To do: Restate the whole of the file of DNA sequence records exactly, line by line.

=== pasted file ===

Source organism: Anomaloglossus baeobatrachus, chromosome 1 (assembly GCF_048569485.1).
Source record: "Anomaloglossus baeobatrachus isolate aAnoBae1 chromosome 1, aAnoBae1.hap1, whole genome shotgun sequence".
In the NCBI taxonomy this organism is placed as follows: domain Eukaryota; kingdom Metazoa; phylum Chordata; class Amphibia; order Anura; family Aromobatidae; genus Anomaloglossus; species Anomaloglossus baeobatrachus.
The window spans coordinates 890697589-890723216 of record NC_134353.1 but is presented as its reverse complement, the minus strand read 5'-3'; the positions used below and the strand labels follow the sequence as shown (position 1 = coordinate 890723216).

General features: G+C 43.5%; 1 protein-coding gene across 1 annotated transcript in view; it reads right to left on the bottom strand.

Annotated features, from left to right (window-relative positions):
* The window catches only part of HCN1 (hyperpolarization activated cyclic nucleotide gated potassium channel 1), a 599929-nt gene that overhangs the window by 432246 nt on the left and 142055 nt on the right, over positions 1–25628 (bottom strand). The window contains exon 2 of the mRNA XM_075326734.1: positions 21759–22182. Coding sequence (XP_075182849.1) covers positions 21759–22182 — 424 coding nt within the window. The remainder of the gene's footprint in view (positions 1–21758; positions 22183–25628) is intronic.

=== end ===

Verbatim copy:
Source organism: Anomaloglossus baeobatrachus, chromosome 1 (assembly GCF_048569485.1).
Source record: "Anomaloglossus baeobatrachus isolate aAnoBae1 chromosome 1, aAnoBae1.hap1, whole genome shotgun sequence".
In the NCBI taxonomy this organism is placed as follows: domain Eukaryota; kingdom Metazoa; phylum Chordata; class Amphibia; order Anura; family Aromobatidae; genus Anomaloglossus; species Anomaloglossus baeobatrachus.
The window spans coordinates 890697589-890723216 of record NC_134353.1 but is presented as its reverse complement, the minus strand read 5'-3'; the positions used below and the strand labels follow the sequence as shown (position 1 = coordinate 890723216).

General features: G+C 43.5%; 1 protein-coding gene across 1 annotated transcript in view; it reads right to left on the bottom strand.

Annotated features, from left to right (window-relative positions):
* The window catches only part of HCN1 (hyperpolarization activated cyclic nucleotide gated potassium channel 1), a 599929-nt gene that overhangs the window by 432246 nt on the left and 142055 nt on the right, over positions 1–25628 (bottom strand). The window contains exon 2 of the mRNA XM_075326734.1: positions 21759–22182. Coding sequence (XP_075182849.1) covers positions 21759–22182 — 424 coding nt within the window. The remainder of the gene's footprint in view (positions 1–21758; positions 22183–25628) is intronic.